Gar Forman: Bulls were active going into deadline, but 'nothing made sense'


Gar Forman: Bulls were active going into deadline, but 'nothing made sense'

CLEVELAND—The Bulls were quiet at the trade deadline with the exception of lowering their luxury tax deal by trading veteran Kirk Hinrich and acquiring Justin Holiday.

No big time moves, no trading off Pau Gasol or adding a big name to stem the tide from a disappointing first 50-plus games of the season.

The Bulls will regroup in the offseason, general manager Gar Forman told CSNChicago.com in a phone interview shortly after the deadline passed.

“We were very active going into the trade deadline but nothing made sense today,” Forman said.

Forman called Gasol “very valuable” to the Bulls franchise and reiterated the team’s intentions to retain Gasol in free agency this summer when he opts out of his contract to hit the market for one last payday.

He did want to dispute the reports the Bulls were heavily shopping Gasol over the last couple days, which was corroborated by a league executive from another franchise yesterday afternoon in a text to CSNChicago.com, saying the Bulls “took calls” on Gasol.

“We were thrilled when he chose to come to Chicago,” Forman said. “He’s been good on the floor and off the floor with his leadership. We value him greatly. We made no calls to 'shop' Pau. Did we receive calls? Of course we did. It’s our job to listen to what calls are made and have a pulse. The rumors that he was being shopped are false.”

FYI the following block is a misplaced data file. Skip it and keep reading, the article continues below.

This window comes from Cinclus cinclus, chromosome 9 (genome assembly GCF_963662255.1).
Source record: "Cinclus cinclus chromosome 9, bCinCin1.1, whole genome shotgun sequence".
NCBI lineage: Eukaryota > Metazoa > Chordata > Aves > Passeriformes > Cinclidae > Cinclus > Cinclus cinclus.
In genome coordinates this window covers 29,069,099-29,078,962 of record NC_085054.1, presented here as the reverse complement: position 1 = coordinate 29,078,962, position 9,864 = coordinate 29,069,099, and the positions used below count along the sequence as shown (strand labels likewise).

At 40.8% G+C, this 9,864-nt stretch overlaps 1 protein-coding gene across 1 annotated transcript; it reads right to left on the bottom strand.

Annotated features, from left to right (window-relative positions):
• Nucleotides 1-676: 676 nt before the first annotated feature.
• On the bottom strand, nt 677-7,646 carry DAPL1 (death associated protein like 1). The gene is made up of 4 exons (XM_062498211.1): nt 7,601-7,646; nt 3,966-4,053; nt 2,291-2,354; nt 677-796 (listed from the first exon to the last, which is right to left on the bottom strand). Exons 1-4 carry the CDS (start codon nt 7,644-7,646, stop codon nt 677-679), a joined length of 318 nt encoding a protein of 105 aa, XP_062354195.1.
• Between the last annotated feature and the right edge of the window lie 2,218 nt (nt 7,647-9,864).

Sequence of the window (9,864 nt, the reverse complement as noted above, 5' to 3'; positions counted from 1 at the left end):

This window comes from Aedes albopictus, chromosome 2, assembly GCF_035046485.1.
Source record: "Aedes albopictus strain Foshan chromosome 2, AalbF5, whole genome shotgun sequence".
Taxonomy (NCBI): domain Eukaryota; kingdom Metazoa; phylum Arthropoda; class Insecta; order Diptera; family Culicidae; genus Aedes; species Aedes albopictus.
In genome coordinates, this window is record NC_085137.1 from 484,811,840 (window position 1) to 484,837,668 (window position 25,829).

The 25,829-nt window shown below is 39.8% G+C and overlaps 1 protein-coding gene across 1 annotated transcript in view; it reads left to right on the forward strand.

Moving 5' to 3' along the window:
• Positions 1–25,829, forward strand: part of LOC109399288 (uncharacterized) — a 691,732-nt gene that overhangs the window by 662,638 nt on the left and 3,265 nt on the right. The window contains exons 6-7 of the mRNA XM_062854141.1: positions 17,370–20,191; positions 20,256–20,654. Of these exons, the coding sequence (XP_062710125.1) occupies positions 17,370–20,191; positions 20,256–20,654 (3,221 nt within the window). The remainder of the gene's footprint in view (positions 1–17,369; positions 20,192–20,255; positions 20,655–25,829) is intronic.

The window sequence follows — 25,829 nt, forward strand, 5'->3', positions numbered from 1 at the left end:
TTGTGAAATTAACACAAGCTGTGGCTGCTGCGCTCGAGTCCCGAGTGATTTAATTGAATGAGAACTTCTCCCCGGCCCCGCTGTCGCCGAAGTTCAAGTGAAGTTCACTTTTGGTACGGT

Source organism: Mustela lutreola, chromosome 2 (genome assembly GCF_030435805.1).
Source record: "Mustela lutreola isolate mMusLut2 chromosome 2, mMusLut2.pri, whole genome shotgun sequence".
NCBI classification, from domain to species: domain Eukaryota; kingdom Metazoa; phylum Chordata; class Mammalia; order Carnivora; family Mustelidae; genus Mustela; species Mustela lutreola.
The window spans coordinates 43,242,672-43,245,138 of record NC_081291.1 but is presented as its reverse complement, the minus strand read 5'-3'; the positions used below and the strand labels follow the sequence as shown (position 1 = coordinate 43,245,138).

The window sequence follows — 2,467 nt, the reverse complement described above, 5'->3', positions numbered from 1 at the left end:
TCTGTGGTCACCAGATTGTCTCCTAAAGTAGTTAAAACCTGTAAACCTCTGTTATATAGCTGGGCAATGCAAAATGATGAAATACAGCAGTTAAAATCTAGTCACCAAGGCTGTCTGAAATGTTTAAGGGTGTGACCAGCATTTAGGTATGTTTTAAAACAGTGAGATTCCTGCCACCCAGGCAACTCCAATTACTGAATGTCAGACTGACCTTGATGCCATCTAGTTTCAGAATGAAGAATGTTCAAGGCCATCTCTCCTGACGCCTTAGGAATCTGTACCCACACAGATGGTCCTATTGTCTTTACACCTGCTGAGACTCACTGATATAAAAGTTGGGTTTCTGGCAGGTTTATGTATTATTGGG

[MORE: Bulls trade Kirk Hinrich to Hawks in cost-cutting move]

What Forman admitted is true is the Bulls’ lackluster season to date. Inconsistency has been the case across the board as several players counted on to step up haven’t filled expectations.

The likes of Tony Snell, Doug McDermott and Nikola Mirotic, players the Bulls drafted and invested in, have come up short or in some cases, have been completely nonexistent.

“It’s been a disappointment and we have underachieved,” Forman said. “We’re disappointed and our fans are. We’re accountable from front office to players to coaches.”

He disputed the belief the Bulls came into the season with championship expectations but there’s no doubt nobody expected falling to seventh in the East with their recent slide before the All-Star break.

“We felt had a chance to compete at a high level,” Forman said. “One of the biggest reasons why was continuity with your roster. We haven’t with our injuries. It’s not an excuse but it’s a fact. Starting unit hasn’t spent a single day in practice together. It’s a lot of reasons why we’re disappointed at where we are today.”